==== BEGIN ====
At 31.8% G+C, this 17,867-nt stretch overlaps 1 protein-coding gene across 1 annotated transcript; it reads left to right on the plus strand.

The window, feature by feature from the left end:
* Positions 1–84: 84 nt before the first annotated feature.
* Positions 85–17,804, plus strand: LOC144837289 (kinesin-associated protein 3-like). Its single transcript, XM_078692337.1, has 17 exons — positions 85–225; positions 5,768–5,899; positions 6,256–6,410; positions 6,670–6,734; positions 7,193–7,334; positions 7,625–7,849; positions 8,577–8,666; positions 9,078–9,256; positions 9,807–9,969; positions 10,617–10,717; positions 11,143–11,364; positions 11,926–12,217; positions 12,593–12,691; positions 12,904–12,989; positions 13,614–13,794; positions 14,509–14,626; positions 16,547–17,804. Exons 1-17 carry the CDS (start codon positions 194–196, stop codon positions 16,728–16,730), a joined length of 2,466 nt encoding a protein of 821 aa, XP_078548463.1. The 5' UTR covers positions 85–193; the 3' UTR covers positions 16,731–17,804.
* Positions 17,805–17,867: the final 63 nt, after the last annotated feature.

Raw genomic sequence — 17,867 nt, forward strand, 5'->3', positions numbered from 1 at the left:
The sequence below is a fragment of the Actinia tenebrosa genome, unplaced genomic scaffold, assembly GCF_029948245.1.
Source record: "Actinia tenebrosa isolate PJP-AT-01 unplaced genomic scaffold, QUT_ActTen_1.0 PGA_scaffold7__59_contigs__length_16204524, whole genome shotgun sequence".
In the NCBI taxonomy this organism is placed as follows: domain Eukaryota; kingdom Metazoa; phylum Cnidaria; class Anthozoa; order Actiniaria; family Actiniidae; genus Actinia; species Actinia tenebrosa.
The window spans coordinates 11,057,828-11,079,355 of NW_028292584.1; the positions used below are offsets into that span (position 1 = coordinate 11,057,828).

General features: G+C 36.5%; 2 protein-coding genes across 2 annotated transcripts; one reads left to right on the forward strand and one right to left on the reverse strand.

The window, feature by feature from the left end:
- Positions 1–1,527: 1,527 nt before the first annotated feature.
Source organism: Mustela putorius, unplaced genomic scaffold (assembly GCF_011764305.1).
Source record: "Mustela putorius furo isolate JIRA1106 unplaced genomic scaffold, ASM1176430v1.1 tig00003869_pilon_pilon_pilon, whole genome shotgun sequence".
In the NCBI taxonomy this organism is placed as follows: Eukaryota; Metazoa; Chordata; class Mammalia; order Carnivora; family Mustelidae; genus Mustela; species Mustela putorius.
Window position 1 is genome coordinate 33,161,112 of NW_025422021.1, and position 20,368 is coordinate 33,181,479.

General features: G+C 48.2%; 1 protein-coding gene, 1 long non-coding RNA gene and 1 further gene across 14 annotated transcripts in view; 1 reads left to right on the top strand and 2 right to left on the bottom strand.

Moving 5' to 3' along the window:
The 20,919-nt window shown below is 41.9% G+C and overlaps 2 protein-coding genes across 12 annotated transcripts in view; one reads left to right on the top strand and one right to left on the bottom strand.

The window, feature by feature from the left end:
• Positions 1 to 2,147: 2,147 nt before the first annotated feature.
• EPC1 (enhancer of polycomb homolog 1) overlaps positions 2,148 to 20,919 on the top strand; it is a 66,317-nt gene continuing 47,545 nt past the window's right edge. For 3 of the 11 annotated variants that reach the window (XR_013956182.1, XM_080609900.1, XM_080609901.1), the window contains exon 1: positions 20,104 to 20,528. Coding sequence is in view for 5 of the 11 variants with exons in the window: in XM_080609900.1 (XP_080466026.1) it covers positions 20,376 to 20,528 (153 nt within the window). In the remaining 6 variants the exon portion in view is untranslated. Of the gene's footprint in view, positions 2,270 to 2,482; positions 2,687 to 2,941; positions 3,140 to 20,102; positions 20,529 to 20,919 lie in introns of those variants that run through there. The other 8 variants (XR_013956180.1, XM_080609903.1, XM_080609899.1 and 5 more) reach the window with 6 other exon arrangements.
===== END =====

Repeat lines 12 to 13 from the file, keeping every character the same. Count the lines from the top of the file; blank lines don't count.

The window, feature by feature from the left end:
- Positions 1–1,527: 1,527 nt before the first annotated feature.